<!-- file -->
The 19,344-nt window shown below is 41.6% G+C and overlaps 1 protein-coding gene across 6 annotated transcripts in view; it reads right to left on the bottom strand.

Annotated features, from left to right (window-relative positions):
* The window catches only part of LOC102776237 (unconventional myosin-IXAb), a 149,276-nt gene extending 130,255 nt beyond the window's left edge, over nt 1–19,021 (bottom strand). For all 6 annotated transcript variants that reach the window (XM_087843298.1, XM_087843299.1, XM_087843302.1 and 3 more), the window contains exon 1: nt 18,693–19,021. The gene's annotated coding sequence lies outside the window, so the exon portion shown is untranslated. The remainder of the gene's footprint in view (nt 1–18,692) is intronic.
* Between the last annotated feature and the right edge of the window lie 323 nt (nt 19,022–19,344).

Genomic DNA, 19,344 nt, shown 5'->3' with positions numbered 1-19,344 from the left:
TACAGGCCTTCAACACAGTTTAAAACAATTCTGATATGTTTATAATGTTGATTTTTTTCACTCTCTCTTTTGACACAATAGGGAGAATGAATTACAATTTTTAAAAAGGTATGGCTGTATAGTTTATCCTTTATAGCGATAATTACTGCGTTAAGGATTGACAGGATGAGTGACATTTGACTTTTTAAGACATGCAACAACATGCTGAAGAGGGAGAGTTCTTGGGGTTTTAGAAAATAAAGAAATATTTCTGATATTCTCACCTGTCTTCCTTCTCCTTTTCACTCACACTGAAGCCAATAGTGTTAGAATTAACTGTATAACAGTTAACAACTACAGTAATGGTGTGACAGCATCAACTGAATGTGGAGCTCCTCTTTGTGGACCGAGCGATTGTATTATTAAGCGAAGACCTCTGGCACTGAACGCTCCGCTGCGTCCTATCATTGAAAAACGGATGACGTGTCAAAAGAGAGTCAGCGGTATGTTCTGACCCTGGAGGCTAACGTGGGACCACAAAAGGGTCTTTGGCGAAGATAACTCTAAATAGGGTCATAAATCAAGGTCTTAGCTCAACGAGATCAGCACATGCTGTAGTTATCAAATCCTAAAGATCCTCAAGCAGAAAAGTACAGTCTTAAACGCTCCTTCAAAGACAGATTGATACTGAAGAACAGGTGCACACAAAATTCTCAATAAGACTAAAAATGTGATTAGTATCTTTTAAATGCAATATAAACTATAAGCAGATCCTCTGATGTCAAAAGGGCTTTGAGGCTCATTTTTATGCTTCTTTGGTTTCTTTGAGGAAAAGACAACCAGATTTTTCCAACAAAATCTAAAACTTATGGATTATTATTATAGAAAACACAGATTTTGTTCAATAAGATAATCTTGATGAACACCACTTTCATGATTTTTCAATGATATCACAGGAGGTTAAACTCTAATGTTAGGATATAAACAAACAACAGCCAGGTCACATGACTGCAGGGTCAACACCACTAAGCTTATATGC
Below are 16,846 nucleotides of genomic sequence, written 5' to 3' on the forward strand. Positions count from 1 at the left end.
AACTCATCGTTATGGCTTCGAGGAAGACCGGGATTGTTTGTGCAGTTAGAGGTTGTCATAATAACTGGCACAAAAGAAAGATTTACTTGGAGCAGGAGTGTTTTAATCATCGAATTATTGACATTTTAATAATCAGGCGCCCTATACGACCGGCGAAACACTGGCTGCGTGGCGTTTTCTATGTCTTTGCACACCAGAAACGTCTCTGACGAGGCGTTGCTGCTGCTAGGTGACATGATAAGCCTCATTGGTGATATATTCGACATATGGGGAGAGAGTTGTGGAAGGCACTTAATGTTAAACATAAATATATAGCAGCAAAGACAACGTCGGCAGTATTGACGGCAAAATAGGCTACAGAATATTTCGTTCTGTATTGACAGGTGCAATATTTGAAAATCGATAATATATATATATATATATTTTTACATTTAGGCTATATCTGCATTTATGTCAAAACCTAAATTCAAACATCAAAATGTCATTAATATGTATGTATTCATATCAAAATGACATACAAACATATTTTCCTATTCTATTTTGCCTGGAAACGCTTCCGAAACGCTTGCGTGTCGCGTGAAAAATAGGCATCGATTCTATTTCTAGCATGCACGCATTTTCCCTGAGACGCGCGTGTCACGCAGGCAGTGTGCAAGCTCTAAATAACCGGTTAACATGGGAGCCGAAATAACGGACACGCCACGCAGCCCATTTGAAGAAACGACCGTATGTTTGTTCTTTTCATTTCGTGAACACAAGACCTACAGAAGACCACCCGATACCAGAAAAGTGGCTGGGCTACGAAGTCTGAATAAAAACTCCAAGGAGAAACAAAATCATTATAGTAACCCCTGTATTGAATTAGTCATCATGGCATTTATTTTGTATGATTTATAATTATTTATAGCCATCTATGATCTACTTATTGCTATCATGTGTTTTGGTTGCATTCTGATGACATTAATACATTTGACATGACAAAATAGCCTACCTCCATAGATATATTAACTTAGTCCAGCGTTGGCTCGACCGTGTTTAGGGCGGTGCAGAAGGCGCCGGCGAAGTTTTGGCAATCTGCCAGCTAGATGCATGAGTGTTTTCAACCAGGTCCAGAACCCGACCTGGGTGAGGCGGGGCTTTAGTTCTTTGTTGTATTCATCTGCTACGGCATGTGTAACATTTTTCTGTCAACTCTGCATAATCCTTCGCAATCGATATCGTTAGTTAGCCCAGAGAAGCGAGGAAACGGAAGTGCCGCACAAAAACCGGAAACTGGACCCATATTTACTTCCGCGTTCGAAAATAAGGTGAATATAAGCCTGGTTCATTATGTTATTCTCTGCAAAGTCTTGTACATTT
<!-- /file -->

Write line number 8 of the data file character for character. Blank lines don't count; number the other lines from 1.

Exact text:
AACTCATCGTTATGGCTTCGAGGAAGACCGGGATTGTTTGTGCAGTTAGAGGTTGTCATAATAACTGGCACAAAAGAAAGATTTACTTGGAGCAGGAGTGTTTTAATCATCGAATTATTGACATTTTAATAATCAGGCGCCCTATACGACCGGCGAAACACTGGCTGCGTGGCGTTTTCTATGTCTTTGCACACCAGAAACGTCTCTGACGAGGCGTTGCTGCTGCTAGGTGACATGATAAGCCTCATTGGTGATATATTCGACATATGGGGAGAGAGTTGTGGAAGGCACTTAATGTTAAACATAAATATATAGCAGCAAAGACAACGTCGGCAGTATTGACGGCAAAATAGGCTACAGAATATTTCGTTCTGTATTGACAGGTGCAATATTTGAAAATCGATAATATATATATATATATATTTTTACATTTAGGCTATATCTGCATTTATGTCAAAACCTAAATTCAAACATCAAAATGTCATTAATATGTATGTATTCATATCAAAATGACATACAAACATATTTTCCTATTCTATTTTGCCTGGAAACGCTTCCGAAACGCTTGCGTGTCGCGTGAAAAATAGGCATCGATTCTATTTCTAGCATGCACGCATTTTCCCTGAGACGCGCGTGTCACGCAGGCAGTGTGCAAGCTCTAAATAACCGGTTAACATGGGAGCCGAAATAACGGACACGCCACGCAGCCCATTTGAAGAAACGACCGTATGTTTGTTCTTTTCATTTCGTGAACACAAGACCTACAGAAGACCACCCGATACCAGAAAAGTGGCTGGGCTACGAAGTCTGAATAAAAACTCCAAGGAGAAACAAAATCATTATAGTAACCCCTGTATTGAATTAGTCATCATGGCATTTATTTTGTATGATTTATAATTATTTATAGCCATCTATGATCTACTTATTGCTATCATGTGTTTTGGTTGCATTCTGATGACATTAATACATTTGACATGACAAAATAGCCTACCTCCATAGATATATTAACTTAGTCCAGCGTTGGCTCGACCGTGTTTAGGGCGGTGCAGAAGGCGCCGGCGAAGTTTTGGCAATCTGCCAGCTAGATGCATGAGTGTTTTCAACCAGGTCCAGAACCCGACCTGGGTGAGGCGGGGCTTTAGTTCTTTGTTGTATTCATCTGCTACGGCATGTGTAACATTTTTCTGTCAACTCTGCATAATCCTTCGCAATCGATATCGTTAGTTAGCCCAGAGAAGCGAGGAAACGGAAGTGCCGCACAAAAACCGGAAACTGGACCCATATTTACTTCCGCGTTCGAAAATAAGGTGAATATAAGCCTGGTTCATTATGTTATTCTCTGCAAAGTCTTGTACATTT